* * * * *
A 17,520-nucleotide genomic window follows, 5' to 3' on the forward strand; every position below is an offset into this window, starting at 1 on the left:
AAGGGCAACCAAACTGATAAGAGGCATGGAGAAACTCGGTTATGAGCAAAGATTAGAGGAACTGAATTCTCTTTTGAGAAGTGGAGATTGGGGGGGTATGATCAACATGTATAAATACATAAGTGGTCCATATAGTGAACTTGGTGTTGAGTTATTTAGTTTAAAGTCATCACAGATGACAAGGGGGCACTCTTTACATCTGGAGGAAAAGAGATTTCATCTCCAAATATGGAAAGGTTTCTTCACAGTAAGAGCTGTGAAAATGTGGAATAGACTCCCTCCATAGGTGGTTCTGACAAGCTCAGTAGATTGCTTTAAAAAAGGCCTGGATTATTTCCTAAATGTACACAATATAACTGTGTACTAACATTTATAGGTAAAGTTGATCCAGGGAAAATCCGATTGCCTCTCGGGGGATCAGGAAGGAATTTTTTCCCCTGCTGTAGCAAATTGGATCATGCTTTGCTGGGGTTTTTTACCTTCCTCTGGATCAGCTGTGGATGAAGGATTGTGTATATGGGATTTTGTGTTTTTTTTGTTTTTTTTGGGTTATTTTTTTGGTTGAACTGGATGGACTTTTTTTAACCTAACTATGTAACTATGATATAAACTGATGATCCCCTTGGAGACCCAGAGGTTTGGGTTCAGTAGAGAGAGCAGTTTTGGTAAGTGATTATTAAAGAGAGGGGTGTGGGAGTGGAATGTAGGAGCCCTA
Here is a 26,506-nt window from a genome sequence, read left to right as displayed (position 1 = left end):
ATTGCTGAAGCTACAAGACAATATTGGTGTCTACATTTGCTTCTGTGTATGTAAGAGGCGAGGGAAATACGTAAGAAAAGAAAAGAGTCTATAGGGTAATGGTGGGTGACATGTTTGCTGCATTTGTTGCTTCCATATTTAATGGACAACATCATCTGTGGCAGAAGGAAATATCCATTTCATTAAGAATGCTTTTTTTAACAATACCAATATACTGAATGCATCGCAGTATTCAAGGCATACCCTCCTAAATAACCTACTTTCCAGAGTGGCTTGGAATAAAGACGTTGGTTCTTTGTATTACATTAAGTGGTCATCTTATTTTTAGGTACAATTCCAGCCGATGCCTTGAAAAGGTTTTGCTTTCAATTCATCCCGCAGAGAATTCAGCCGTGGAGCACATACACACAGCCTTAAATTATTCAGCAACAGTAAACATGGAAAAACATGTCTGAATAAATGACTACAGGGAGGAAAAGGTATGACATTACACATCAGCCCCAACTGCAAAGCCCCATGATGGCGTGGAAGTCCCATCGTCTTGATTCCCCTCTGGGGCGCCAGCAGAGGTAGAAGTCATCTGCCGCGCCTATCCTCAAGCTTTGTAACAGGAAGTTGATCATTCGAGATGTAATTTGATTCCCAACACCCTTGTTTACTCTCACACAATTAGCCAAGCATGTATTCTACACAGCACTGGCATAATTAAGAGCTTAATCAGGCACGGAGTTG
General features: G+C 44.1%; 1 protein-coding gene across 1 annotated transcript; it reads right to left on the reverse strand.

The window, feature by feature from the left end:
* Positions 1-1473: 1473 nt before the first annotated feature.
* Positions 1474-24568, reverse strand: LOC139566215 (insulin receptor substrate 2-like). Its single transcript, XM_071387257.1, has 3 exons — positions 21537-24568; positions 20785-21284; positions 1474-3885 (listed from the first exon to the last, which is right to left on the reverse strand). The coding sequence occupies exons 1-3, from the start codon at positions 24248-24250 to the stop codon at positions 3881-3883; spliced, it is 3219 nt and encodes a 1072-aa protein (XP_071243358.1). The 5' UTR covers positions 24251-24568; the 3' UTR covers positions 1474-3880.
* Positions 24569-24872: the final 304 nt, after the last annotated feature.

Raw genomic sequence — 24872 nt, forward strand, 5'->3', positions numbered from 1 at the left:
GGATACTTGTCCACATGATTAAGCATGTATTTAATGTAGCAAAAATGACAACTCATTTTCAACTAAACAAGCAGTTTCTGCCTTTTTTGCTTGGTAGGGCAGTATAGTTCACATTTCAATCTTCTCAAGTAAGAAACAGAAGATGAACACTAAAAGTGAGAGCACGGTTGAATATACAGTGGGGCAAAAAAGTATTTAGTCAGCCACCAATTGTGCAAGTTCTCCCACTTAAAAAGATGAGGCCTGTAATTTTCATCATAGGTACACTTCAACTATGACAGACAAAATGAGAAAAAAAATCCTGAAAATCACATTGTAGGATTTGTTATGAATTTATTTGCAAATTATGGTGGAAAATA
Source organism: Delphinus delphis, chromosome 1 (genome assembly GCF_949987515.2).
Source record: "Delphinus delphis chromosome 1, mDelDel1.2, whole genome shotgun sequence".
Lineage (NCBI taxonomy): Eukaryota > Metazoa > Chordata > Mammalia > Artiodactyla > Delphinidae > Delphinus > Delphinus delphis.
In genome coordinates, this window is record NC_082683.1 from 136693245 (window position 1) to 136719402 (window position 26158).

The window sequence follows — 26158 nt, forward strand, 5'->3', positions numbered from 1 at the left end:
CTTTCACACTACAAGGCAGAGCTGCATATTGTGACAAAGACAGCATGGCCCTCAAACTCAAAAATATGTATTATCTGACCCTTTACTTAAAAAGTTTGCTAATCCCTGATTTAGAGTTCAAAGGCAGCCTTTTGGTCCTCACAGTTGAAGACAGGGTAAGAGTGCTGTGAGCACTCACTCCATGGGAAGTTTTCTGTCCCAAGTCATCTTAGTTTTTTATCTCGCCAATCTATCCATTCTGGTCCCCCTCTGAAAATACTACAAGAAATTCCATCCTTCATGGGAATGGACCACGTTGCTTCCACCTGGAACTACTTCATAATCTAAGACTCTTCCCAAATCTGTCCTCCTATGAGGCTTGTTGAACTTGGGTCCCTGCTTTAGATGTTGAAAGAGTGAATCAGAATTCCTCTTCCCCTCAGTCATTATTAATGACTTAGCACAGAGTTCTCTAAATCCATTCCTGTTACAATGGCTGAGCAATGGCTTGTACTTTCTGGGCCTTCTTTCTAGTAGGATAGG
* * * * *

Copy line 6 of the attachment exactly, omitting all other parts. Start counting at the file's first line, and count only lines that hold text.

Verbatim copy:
The window, feature by feature from the left end: